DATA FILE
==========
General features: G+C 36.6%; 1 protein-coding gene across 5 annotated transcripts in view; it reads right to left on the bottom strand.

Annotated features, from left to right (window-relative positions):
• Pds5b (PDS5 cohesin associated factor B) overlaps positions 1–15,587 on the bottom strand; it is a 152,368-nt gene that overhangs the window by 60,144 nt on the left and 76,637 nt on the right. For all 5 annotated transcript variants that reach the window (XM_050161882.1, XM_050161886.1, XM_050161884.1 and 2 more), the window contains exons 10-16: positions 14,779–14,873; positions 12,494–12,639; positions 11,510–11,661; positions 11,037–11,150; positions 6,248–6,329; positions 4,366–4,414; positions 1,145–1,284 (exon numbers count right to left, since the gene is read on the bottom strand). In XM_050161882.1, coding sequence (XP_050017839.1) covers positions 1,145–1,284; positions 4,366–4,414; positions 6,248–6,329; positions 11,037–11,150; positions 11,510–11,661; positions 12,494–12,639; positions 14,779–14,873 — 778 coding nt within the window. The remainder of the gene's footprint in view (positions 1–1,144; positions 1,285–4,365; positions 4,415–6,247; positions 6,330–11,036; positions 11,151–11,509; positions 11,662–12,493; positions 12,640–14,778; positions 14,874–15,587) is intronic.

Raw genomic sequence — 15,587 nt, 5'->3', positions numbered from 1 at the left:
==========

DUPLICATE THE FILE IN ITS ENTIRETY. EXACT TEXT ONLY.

General features: G+C 36.6%; 1 protein-coding gene across 5 annotated transcripts in view; it reads right to left on the bottom strand.

Annotated features, from left to right (window-relative positions):
• Pds5b (PDS5 cohesin associated factor B) overlaps positions 1–15,587 on the bottom strand; it is a 152,368-nt gene that overhangs the window by 60,144 nt on the left and 76,637 nt on the right. For all 5 annotated transcript variants that reach the window (XM_050161882.1, XM_050161886.1, XM_050161884.1 and 2 more), the window contains exons 10-16: positions 14,779–14,873; positions 12,494–12,639; positions 11,510–11,661; positions 11,037–11,150; positions 6,248–6,329; positions 4,366–4,414; positions 1,145–1,284 (exon numbers count right to left, since the gene is read on the bottom strand). In XM_050161882.1, coding sequence (XP_050017839.1) covers positions 1,145–1,284; positions 4,366–4,414; positions 6,248–6,329; positions 11,037–11,150; positions 11,510–11,661; positions 12,494–12,639; positions 14,779–14,873 — 778 coding nt within the window. The remainder of the gene's footprint in view (positions 1–1,144; positions 1,285–4,365; positions 4,415–6,247; positions 6,330–11,036; positions 11,151–11,509; positions 11,662–12,493; positions 12,640–14,778; positions 14,874–15,587) is intronic.

Raw genomic sequence — 15,587 nt, 5'->3', positions numbered from 1 at the left: